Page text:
Welcome to the W Movie Club, a new series in which W magazine’s editors pick five iconic films to watch while in quarantine. This week, executive editor Armand Limnander chooses his go-to’s, including his absolute favorite movie from his all-time favorite director, Pedro Almodóvar.
All About My Mother
Perhaps because of his uncanny ability to make the outrageous seem totally commonplace, Pedro Almodóvar has been my favorite director ever since I was a kid growing up in Colombia. I have great fondness for his early, lo-fi productions like Pepi, Luci, Bom; Labyrinth of Passion, and Dark Habits, which were largely about shock value (lesbian golden showers! Big dick contests! Nuns on acid!), but in my opinion, his best work is All About My Mother, which combines the director’s campy sense of humor with a surprising depth of feeling. There are too many plot twists to go into, but the dedication Almodóvar includes in the film gives us an idea of what to expect: “To all actresses who have played actresses. To all women who act. To men who act and become women. To all the people who want to bemothers. To my mother.”
Everyone knows that being a suburban housewife can be tedious and demoralizing. But can it make you physically sick? In Todd Haynes’ 1995 classic, Julianne Moore plays a comfortable but aimless homemaker in the San Fernando Valley who becomes inexplicably allergic to, well, everything. Why doesn’t she sweat in aerobics class? Can a passing truck really be the cause of her severe coughing fit? Will she faint if the room is wiped down with cleaning products? How come no one really believes there’s something wrong with her? Can the nascent wellness movement save her? And can she even be part of a world that seems hell-bent on destroying her?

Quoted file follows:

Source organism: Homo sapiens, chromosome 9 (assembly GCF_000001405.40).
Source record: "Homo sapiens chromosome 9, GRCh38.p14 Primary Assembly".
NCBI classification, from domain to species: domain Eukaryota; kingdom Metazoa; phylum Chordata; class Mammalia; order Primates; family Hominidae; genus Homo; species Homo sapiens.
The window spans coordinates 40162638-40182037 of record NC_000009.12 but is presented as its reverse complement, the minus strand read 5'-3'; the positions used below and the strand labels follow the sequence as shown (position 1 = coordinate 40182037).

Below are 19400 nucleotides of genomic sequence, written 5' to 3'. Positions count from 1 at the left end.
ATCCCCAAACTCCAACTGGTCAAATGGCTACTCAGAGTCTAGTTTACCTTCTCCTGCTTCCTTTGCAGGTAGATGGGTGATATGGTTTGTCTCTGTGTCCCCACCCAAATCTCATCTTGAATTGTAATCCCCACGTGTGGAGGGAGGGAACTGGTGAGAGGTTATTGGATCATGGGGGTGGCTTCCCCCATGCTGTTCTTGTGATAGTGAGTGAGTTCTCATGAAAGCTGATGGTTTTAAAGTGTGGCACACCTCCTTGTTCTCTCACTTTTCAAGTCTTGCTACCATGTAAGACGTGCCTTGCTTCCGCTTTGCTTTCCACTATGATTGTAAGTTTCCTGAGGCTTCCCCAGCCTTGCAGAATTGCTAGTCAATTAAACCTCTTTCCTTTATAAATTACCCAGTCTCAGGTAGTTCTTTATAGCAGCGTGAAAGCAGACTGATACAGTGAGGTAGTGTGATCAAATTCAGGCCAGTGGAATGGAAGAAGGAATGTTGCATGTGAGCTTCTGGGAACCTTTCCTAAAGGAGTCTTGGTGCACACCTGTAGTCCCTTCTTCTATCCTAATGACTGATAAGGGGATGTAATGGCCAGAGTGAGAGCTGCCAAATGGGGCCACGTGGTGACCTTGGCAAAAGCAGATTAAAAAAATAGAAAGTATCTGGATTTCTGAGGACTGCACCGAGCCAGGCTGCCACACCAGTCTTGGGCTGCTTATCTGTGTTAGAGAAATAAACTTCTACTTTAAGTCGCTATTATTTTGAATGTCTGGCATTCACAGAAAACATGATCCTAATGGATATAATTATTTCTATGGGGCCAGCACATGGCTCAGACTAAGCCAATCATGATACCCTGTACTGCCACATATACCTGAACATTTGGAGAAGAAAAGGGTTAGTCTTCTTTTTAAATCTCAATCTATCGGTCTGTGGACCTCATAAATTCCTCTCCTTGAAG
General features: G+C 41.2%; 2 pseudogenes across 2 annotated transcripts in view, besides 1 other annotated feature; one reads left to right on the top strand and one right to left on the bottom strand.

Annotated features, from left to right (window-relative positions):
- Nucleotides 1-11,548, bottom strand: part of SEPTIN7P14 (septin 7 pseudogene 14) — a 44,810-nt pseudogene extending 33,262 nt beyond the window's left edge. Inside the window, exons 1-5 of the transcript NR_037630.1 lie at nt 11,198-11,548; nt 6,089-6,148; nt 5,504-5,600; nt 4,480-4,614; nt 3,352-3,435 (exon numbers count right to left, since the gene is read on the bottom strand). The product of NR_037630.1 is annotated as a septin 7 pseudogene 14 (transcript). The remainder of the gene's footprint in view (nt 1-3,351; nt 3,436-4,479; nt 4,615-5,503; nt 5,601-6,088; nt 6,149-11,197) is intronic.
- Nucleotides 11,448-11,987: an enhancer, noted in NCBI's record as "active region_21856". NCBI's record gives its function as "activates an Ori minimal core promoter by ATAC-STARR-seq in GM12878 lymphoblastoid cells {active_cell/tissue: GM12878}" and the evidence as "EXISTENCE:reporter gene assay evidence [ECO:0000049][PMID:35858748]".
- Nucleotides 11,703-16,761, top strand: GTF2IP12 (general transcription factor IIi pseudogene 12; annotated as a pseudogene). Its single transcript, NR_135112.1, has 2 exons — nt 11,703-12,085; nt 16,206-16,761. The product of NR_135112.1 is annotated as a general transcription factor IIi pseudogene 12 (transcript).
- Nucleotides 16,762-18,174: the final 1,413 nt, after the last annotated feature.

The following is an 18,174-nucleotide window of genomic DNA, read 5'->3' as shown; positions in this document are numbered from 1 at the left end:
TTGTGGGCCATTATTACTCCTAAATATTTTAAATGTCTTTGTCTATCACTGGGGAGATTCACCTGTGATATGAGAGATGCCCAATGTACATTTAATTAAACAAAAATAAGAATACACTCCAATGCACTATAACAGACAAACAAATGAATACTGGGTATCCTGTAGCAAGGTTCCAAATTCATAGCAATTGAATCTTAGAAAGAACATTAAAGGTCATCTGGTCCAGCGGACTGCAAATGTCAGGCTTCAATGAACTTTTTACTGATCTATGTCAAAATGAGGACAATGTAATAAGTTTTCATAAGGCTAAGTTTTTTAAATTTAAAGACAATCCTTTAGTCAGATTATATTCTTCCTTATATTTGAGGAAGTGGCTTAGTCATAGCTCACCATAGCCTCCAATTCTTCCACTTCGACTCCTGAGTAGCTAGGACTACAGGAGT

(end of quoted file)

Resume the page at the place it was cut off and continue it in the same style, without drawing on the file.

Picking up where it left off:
We all need a bit of Bette Midler in our lives. Sam Stone (Danny DeVito) plots to murder his wife Barbara (Midler) for her fortune when, as fate would have it, she’s kidnapped by a couple of not-so hardened criminals. Barbara’s captors soon realize that Stone has no interest in paying her ransom and would, in fact, like to see her dead; hijinks and hilarity ensue. Though Midler and DeVito are one of the all-time-great odd couples, my interest in this movie is almost exclusively aesthetic. Barbara’s personal styling, which relies on brusque angles and strident color blocking, is amazing enough; but her opulent home, done to the late-eighties nines in eye shadow hues, is a true post-modern paradise/apocalypse. If some of the interiors seem oddly familiar despite their eccentricity, it’s because many of the furnishings are actually Memphis originals by designers like Ettore Sottsass. It’s fun to spot the real pieces among the props.
BPM (Beats Per Minute)
Be warned, this movie packs quite a punch, and you’ll be thinking about it long after its over. Chronicling the love affair of two AIDS activists—one HIV-positive, the other negative—in early nineties Paris, BPM offers an unflinching portrayal of the gay community at a time of extreme distress. The film’s writer-director, Robin Campillo, and his co-screenwriter, Phillipe Mangeot, were both involved in ACT UP, and drew from their personal experiences to make the film; perhaps that’s why BPM simultaneously feels like an intimate love story and a quasi-documentarian survey. AIDS is thankfully not nearly as devastating a disease as it once was, but our current political moment makes the kind of balls-to-the-wall defiance of the ACT UP movement feel more relevant than ever.
This is that rare documentary that is as compelling as a feature film. During the 1980s and early 1990s, the Brazilian race car driver Ayrton Senna was one of the greats of Formula One. He had a running feud with another star driver, Alain Prost, which both men acknowledge and discuss in interviews with an honesty that is rare to see in the sports world today. Even if you’re not into cars, you’ll be entranced by Senna’s magnetism and his passion for the sport that wound up costing him his life. As a bonus, we get a glimpse of Senna’s bombshell girlfriend, Xuxa Meneghel; she was one of the most successful entertainers in Brazil thanks to her children’s television program Xou da Xuxa, which debuted a couple of years after she starred in the erotic film Love Strange Love.